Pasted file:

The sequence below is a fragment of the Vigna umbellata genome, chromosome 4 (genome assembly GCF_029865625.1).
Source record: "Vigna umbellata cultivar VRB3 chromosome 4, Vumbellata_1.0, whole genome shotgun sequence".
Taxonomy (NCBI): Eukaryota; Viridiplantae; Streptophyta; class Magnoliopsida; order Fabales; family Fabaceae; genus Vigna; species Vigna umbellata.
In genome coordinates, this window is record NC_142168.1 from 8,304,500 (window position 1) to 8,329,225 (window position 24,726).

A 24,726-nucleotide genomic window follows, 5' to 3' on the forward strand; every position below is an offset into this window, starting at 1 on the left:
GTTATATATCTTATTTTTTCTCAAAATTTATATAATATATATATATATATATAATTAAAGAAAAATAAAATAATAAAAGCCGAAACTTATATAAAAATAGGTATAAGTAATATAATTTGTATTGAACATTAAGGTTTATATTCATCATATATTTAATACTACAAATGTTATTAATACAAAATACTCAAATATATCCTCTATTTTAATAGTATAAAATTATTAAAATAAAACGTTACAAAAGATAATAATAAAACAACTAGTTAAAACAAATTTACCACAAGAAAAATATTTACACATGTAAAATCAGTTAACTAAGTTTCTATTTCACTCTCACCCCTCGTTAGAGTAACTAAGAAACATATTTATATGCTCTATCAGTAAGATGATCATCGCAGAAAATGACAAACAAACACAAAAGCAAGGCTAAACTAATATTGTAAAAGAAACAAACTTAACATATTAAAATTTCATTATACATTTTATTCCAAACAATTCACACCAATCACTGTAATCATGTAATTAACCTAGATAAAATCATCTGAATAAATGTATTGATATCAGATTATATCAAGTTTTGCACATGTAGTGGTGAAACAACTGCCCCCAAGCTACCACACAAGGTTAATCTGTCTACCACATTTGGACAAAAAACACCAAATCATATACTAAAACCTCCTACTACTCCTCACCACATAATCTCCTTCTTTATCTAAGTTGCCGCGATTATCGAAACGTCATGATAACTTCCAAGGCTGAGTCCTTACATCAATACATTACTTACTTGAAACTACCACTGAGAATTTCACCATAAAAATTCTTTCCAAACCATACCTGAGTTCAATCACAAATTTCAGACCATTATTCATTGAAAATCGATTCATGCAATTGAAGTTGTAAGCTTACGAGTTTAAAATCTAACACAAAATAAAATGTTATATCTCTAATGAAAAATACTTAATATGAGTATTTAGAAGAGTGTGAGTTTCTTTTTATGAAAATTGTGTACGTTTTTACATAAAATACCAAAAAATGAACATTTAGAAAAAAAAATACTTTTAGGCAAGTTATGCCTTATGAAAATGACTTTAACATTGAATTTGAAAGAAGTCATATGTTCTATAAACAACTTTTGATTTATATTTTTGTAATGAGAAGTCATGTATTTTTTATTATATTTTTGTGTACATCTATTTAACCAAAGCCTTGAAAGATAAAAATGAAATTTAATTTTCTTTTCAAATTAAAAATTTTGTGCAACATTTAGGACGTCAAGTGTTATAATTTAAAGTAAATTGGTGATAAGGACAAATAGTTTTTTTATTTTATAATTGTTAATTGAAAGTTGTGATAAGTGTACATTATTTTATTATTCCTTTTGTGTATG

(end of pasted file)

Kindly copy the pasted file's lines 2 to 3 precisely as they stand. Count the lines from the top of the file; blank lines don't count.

Source record: "Vigna umbellata cultivar VRB3 chromosome 4, Vumbellata_1.0, whole genome shotgun sequence".
Taxonomy (NCBI): Eukaryota; Viridiplantae; Streptophyta; class Magnoliopsida; order Fabales; family Fabaceae; genus Vigna; species Vigna umbellata.